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Thread: Coil forks?

  1. #1
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    Coil forks?

    Ok, so I've only been riding for about 6-7 years now. Outside of downhill coil forks seem to have all but disappeared. Until now.

    Push has the ACS3 to drop into your Fox 36 or Pike, and MRP just dropped a coil version of the Ribbon. I'm especially intrigued by the Ribbon as a potential option for my Hightower LT.

    The thing is, I've never ridden a coil fork. What's the deal? Air has been pretty good. As I understand it coil benefits from much longer service intervals, more consistent performance and has lower stiction and thus has better small bump compliance. On the flip side coil doesn't have the ramp up of air (MRP seem to have changed this) coil is heavier, and, well that's all I know.

    So convince me why coil is amazeballs, or tell me it's just another option but not really all that mind blowing.
    Overland : Hayduke : Hightower LT : Delirium : Piolet

  2. #2
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    Air forks have become very good but they will always have some stiction due to the air pressure on the seals, coil forks will have better small bump compliance and generally will have better mid stroke support, but you are right they don't have end stroke ramp up but there are ways to handle that (hydraulic bottom out, air bottom out, combo air/coil forks) . Cool forks also aren't effected by temperature (long sh runs) if you are happy then stick with your air fork if you are doing long decents with rough terrain then a coil may be for you, if you get arm pump badly a coil fork may help though damping has a lot to do with that.


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  3. #3
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    Up until fairly recently mass market 'one-tune-fits-all' forks have been fairly compromised in their damping, so the gains one would see running a coil spring were overshadowed by the larger gain in using a more competent damper design. Now we're finally seeing shimmed compression/rebound sealed dampers with large oil volumes (and air springs have gotten very very good) and there isn't any more low-hanging fruit for OEs who are trying to limit their SKU numbers. It's much easier to advertise/manage/sell a couple aftermarket springs than deal with a mess of damper tunes, so that's what the OEs are starting to do. It's all going to be incremental improvements from here on out.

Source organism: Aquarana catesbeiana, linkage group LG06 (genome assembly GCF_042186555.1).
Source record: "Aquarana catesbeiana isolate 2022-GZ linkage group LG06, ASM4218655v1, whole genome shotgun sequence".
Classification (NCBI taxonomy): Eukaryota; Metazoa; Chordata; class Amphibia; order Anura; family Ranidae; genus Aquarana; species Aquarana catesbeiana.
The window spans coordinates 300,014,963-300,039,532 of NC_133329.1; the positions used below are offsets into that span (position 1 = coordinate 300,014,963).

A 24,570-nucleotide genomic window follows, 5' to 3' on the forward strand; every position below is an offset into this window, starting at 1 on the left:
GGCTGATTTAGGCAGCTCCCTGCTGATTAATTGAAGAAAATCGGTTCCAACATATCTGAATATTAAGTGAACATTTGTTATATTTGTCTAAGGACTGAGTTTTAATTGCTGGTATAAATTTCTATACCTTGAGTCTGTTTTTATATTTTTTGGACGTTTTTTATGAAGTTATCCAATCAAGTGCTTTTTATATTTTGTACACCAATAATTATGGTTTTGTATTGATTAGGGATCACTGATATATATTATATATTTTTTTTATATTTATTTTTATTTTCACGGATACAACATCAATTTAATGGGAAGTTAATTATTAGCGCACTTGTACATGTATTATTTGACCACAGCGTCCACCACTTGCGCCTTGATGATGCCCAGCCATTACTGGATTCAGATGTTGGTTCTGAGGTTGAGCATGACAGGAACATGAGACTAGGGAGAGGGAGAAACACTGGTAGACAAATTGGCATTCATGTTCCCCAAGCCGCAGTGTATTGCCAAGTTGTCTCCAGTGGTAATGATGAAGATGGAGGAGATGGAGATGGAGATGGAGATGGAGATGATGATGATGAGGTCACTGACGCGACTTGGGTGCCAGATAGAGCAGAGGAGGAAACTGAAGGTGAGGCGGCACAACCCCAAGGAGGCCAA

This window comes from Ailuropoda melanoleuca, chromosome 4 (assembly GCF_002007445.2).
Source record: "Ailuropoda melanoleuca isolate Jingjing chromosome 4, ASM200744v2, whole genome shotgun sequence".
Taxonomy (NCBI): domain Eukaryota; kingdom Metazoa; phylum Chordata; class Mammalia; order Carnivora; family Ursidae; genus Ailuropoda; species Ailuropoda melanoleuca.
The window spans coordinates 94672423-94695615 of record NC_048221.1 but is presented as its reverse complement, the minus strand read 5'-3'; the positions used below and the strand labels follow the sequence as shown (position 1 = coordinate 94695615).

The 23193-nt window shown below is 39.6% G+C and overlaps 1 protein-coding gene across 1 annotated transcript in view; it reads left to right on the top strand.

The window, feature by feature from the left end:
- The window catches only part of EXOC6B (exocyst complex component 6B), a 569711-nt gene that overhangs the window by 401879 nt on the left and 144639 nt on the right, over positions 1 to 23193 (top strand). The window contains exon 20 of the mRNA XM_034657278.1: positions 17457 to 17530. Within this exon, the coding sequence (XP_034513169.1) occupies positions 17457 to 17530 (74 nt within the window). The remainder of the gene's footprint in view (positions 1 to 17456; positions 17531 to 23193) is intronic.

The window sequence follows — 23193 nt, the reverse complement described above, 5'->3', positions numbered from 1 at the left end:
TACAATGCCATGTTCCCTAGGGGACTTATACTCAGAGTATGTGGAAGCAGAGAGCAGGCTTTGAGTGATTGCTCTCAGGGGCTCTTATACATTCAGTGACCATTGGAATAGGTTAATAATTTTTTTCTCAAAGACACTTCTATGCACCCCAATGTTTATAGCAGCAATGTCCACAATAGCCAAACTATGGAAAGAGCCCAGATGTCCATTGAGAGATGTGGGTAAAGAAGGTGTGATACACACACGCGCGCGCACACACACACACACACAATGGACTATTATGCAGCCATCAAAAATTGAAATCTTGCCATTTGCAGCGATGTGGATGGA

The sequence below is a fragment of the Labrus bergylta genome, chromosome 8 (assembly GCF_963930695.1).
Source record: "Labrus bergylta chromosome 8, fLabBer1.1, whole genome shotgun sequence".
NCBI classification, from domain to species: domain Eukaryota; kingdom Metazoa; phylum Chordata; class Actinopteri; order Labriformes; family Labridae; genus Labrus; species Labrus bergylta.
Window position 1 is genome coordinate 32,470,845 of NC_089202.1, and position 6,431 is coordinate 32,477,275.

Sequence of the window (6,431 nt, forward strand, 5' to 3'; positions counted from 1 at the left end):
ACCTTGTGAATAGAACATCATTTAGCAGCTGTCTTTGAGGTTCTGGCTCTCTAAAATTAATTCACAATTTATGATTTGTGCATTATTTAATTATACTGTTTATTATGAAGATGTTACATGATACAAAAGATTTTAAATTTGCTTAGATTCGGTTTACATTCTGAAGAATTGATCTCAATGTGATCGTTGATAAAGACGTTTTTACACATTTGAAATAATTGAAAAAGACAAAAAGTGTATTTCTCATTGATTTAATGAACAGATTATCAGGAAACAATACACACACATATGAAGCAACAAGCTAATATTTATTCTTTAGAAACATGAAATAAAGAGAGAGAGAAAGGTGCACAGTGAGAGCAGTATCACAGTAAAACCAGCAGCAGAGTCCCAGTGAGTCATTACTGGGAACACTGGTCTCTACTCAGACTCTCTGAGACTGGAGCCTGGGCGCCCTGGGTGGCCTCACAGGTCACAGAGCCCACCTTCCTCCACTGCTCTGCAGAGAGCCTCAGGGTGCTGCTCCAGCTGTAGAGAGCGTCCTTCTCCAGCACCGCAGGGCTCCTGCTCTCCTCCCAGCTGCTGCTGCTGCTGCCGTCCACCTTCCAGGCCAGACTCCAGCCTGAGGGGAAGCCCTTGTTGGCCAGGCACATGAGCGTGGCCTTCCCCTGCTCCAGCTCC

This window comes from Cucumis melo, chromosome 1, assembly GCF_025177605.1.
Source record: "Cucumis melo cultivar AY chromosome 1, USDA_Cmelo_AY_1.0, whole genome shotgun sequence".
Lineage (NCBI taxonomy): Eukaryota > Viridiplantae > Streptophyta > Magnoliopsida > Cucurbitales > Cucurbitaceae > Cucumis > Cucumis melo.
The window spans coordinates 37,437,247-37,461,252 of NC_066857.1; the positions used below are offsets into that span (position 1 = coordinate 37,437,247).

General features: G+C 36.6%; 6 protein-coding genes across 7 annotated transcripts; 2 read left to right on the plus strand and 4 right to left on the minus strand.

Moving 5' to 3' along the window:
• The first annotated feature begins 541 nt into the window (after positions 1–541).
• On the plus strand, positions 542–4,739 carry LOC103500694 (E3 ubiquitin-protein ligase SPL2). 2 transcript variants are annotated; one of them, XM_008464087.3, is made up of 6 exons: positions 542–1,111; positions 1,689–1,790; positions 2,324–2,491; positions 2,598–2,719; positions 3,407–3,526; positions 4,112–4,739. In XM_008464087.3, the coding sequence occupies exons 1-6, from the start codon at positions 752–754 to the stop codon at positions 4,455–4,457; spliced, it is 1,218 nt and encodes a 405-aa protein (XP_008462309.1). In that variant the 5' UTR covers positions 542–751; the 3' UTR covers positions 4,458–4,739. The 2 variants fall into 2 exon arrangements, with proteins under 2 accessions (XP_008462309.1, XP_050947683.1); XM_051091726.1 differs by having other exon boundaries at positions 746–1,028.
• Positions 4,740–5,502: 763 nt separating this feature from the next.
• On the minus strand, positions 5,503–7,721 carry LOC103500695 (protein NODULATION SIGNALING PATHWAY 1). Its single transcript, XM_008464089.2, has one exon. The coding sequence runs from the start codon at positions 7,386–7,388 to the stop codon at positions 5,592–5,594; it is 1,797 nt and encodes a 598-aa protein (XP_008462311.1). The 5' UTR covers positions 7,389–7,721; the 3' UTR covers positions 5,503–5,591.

A coil spring doesn't ramp up, but there is still air inside a coil fork and the volume there can be used to make the fork more progressive. For example on old emulsion forks you would use the damper oil height to tune ramp.

    Coil springs are still better, but it isn't as dramatic as it was when they used to be more common.
    Last edited by scottzg; 08-31-2017 at 06:50 PM.
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  4. #4
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    Don't they make progressive wound springs?
    If not, I'm sure that will come around.



    Besides, anyone complaining about air forks needs to ride elastomer forks, when it's 15 out.

  5. #5
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    Nothing rides as smooth as coil. Heavy as balls, though.

  6. #6
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    Quote Originally Posted by kpdemello View Post
    Nothing rides as smooth as coil. Heavy as balls, though.
    In theory they're only heavier by the spring weight, which is perhaps 200g. I think plenty of people have memories of heavy "freeride" forks, 66's, Travis etc were very heavy forks, but forks have got lighter in general with tapered head steerers and just not massively overbuilding stuff.
    There is a renaissance coming finally, and I can't wait. I have a coil on the back and really like my Mattoc, my issue will be I still use 26" wheels, so I could get away with a 650B fork.

  7. #7
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    It's about 200g. It's not much weight.

    Coils do ride a little better I suppose. But I honestly don't think that's the benefit. Coils ride the same always. They're always at their best. They never leak into the lowers or build weird pressures or change with temp. They never blow out mid ride, or sink into travel. They just flat out work like they did on day one.